Spring 2002, pages 85-110Logic, Rhetoric, and Discourse in the Literary Texts of Nineteenth-Century Women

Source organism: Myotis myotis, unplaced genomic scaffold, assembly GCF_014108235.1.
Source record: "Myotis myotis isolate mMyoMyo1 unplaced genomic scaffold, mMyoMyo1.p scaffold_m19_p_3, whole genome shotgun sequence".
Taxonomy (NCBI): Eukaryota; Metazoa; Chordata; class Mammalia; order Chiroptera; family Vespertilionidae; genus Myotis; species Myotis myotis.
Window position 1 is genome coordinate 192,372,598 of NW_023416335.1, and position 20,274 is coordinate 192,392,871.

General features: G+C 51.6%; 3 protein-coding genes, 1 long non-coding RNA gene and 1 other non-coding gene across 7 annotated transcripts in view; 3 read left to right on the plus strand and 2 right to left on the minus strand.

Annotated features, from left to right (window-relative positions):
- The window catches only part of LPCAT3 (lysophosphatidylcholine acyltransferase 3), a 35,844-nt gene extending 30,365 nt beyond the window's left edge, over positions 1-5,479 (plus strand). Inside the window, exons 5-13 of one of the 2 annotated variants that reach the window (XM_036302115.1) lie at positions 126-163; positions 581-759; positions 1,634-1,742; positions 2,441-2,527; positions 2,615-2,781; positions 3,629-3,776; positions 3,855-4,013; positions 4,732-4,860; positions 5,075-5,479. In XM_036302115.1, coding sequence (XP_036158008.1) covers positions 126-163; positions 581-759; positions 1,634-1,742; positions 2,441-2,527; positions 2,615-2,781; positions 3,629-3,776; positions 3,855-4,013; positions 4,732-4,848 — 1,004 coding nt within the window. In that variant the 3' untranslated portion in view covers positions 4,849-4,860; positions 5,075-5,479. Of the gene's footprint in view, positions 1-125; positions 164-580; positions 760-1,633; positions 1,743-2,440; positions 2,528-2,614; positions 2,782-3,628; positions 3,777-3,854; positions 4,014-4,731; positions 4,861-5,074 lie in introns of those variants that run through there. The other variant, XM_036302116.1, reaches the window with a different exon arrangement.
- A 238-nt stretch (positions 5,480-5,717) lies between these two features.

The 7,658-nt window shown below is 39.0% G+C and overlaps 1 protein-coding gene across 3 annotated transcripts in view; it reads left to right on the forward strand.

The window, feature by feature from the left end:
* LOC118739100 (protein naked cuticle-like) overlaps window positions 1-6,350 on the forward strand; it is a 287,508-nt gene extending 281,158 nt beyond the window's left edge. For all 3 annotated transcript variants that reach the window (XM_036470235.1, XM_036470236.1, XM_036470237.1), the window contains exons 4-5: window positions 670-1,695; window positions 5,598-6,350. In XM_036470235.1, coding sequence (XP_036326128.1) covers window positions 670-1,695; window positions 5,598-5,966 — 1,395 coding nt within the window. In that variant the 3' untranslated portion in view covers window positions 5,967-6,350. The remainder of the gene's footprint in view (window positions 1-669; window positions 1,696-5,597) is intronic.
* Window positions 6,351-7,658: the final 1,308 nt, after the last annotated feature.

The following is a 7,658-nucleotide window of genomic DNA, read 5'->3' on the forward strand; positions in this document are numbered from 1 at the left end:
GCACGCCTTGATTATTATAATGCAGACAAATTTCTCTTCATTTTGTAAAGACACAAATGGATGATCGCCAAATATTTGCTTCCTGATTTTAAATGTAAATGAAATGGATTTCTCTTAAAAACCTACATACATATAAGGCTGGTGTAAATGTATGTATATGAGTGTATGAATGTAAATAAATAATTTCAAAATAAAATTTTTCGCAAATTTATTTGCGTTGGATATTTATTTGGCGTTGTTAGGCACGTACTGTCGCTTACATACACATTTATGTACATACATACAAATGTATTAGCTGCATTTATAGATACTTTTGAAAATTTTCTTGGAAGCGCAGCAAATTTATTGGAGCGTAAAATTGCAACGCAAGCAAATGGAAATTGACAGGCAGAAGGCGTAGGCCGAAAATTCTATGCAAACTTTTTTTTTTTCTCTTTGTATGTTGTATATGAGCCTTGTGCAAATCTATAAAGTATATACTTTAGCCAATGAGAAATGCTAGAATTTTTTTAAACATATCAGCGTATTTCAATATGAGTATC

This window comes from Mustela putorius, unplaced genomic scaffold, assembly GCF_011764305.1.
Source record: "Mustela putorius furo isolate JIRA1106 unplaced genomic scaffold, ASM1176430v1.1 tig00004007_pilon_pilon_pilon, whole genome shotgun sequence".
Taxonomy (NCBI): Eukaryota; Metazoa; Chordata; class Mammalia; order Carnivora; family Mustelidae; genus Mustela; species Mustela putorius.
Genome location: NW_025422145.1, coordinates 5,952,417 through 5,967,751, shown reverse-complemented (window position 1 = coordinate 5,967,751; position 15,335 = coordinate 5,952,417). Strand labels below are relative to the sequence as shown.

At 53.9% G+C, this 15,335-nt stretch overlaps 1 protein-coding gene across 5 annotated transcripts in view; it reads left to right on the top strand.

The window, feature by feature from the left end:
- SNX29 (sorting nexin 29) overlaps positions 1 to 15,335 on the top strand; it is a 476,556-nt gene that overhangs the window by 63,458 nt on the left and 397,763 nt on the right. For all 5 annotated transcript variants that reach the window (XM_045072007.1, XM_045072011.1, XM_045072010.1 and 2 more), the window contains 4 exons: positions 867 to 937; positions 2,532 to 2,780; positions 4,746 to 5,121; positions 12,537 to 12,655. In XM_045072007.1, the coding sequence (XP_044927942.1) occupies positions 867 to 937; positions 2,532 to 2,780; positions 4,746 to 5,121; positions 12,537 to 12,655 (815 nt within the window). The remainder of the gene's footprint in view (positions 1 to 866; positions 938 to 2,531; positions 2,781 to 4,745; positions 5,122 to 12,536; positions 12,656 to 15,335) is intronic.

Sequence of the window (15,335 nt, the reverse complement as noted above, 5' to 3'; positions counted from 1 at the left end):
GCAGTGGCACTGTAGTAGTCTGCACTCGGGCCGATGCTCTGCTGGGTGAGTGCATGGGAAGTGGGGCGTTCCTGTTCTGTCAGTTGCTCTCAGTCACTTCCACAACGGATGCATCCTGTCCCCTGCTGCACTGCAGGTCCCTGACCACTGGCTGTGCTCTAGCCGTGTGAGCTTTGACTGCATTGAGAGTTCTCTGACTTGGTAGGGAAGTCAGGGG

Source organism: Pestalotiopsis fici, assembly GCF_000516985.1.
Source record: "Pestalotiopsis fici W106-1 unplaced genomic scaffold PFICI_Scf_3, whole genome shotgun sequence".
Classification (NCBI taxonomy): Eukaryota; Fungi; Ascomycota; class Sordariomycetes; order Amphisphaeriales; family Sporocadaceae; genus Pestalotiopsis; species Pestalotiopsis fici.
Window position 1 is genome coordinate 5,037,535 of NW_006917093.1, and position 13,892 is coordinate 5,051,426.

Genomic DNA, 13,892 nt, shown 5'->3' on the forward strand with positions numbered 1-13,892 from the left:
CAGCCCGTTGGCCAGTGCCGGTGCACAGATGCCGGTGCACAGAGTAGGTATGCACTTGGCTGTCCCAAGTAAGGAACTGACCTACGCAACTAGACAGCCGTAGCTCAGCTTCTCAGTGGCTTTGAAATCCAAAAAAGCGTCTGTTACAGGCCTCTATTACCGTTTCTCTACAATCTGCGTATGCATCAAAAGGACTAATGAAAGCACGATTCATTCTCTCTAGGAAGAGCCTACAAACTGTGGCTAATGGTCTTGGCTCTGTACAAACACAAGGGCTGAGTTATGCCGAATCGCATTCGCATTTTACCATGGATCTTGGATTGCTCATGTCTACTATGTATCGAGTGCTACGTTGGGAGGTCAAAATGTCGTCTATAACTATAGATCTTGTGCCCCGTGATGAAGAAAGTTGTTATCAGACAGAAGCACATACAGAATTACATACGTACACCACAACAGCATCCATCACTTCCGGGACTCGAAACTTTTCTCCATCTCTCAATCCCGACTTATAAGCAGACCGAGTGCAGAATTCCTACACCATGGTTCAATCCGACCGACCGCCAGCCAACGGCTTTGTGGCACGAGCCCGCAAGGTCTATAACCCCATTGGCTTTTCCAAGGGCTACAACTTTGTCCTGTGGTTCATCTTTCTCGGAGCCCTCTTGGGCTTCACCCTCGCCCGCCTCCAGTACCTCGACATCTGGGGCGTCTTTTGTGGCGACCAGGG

Abstract: This essay traces the reception of a new grammatical-rhetorical theory of personification in the canon of textbooks widely used to teach vernacular literacy in the nineteenth century. Invented, in 1751, by James Harris' Hermes, a work in universal grammar, this new doctrine contributed to the increased masculinity of standard literate performance. Hermes increased the representivity of gendered pronouns and required a contradictory use of gendered personification as if it were both literal and figurative. As a result, two distinctive relations to language were made possible. For men, grammar and rhetoric appear in strict opposition and are always representative of their experience of language. Women literates, who were not taken into account by the masculinist sensibility of Hermes, were assigned, de facto, an anomalous position and a potentially more critical relation to language. The texts of Emily Dickinson, Jane Austen and Sarah Willis ("Fanny Fern") provide examples which demonstrate that women recognized and profited from their anomalous difference, which suggests the creation of a historically specific l'ecriture feminine.